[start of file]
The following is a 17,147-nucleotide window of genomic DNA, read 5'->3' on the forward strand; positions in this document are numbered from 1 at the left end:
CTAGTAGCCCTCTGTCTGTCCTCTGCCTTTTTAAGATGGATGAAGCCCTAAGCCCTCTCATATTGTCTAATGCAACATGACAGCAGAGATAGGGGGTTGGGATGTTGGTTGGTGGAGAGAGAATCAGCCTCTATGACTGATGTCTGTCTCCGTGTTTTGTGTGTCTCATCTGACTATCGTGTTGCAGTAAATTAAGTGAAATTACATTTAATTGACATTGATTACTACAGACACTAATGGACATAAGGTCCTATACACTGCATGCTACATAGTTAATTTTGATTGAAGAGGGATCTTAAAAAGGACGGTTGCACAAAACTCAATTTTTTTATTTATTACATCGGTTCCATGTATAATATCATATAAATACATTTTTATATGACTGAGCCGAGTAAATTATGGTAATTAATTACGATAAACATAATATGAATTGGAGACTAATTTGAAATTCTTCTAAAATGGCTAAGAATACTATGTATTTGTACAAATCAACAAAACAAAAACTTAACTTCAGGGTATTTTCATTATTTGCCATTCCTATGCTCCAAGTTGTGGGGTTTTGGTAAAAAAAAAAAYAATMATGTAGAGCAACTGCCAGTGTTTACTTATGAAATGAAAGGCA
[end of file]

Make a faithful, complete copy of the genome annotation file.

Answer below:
The following is a 17,147-nucleotide window of genomic DNA, read 5'->3' on the forward strand; positions in this document are numbered from 1 at the left end:
CTAGTAGCCCTCTGTCTGTCCTCTGCCTTTTTAAGATGGATGAAGCCCTAAGCCCTCTCATATTGTCTAATGCAACATGACAGCAGAGATAGGGGGTTGGGATGTTGGTTGGTGGAGAGAGAATCAGCCTCTATGACTGATGTCTGTCTCCGTGTTTTGTGTGTCTCATCTGACTATCGTGTTGCAGTAAATTAAGTGAAATTACATTTAATTGACATTGATTACTACAGACACTAATGGACATAAGGTCCTATACACTGCATGCTACATAGTTAATTTTGATTGAAGAGGGATCTTAAAAAGGACGGTTGCACAAAACTCAATTTTTTTATTTATTACATCGGTTCCATGTATAATATCATATAAATACATTTTTATATGACTGAGCCGAGTAAATTATGGTAATTAATTACGATAAACATAATATGAATTGGAGACTAATTTGAAATTCTTCTAAAATGGCTAAGAATACTATGTATTTGTACAAATCAACAAAACAAAAACTTAACTTCAGGGTATTTTCATTATTTGCCATTCCTATGCTCCAAGTTGTGGGGTTTTGGTAAAAAAAAAAAYAATMATGTAGAGCAACTGCCAGTGTTTACTTATGAAATGAAAGGCA